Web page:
A couple years ago, I wrote about a drive-through boulangerie just outside Paris where you could buy fresh-baked bread from the comfort of your car. Last week, I shared the news that McDonald's in France had just begun offering baguettes. And now I have the pleasure of reporting (thanks to an article in the Guardian), that Paris has its first 24-hour baguette dispenser. The bread is partially baked before being put in the machine, then finished off when ordered and delivered crisp and hot – for €1. Local baker Jean-Louis Hecht cooked up the idea to take advantage of the August holiday period when many of France's 33,000 bakeries are closed. But Hecht admits he was also weary of customers knocking on his apartment door at all hours, looking for fresh bread when his boulangerie downstairs was closed. "This is the bakery of tomorrow," he proclaims. "It is answering a real need. People who work at night or early in the morning can get their fresh bread. To me it's a public utility." Read the full story here.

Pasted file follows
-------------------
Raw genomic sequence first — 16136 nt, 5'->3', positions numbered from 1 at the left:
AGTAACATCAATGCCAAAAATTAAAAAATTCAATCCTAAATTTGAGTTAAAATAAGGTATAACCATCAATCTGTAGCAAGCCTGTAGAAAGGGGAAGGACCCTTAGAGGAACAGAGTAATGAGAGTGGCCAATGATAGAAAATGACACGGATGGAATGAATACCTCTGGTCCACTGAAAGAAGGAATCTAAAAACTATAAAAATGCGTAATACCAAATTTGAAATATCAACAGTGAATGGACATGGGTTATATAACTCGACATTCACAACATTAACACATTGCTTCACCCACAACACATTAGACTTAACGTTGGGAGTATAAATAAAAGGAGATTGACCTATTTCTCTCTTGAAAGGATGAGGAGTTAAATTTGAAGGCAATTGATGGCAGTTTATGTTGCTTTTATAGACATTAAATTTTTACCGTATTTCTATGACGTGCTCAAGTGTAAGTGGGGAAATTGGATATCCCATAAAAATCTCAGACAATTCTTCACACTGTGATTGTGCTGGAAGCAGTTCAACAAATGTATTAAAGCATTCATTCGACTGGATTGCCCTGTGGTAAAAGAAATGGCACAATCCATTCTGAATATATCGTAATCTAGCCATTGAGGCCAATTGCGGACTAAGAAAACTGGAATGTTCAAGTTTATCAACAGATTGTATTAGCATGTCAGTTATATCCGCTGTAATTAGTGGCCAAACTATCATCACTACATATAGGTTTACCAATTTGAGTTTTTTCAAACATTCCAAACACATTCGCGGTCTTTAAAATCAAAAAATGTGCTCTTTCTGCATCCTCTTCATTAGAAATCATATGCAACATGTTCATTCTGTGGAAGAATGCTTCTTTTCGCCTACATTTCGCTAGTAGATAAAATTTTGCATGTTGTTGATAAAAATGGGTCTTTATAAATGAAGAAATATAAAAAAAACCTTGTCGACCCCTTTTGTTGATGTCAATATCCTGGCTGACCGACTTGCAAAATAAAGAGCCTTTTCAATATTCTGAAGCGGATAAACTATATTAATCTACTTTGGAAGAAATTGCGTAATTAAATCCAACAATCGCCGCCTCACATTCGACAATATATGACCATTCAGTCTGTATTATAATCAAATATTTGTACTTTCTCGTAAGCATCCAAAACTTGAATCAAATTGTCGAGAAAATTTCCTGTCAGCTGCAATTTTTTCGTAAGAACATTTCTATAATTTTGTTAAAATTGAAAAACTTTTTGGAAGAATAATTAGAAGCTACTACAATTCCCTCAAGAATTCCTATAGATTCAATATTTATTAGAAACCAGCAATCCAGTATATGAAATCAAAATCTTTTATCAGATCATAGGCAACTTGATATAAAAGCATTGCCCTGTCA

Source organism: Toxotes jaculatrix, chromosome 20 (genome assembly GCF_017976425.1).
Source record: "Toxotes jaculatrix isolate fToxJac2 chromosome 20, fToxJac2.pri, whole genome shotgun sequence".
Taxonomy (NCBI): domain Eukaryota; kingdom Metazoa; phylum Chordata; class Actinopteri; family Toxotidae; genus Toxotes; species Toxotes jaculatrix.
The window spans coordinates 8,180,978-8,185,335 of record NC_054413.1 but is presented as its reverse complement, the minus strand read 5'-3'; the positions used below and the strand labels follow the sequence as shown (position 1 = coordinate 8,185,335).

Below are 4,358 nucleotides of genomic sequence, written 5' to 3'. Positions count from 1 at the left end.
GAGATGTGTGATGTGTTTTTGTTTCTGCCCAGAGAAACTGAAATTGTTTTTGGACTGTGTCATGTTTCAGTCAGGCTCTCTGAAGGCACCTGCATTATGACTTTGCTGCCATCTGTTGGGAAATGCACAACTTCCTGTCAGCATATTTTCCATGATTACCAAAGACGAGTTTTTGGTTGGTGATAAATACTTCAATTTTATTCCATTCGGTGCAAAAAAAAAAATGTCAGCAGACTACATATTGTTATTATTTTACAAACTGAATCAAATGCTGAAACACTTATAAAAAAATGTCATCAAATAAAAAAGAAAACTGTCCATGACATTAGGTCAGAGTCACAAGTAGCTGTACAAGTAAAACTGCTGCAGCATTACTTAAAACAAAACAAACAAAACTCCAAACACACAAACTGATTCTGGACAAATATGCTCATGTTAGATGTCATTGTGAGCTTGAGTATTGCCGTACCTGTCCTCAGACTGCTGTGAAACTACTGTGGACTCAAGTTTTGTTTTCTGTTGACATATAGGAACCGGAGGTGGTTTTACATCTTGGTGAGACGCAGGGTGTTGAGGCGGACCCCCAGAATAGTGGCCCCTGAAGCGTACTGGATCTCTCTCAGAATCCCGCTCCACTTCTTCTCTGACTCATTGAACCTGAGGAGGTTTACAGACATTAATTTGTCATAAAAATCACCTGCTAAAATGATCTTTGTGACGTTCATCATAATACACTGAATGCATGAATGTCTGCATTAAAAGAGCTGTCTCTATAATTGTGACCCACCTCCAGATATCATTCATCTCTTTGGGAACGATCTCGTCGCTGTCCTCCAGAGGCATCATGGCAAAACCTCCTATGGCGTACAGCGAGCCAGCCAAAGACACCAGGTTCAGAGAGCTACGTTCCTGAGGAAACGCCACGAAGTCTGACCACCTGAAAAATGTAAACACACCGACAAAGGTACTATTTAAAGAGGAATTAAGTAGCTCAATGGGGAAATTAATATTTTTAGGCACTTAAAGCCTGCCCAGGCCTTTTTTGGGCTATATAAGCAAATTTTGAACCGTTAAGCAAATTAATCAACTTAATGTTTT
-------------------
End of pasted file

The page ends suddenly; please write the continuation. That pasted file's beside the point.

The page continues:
Photo: French baker Jean-Louis Hecht at his baguette dispenser in Paris, by Michel Euler/AP, via Guardian.co.uk
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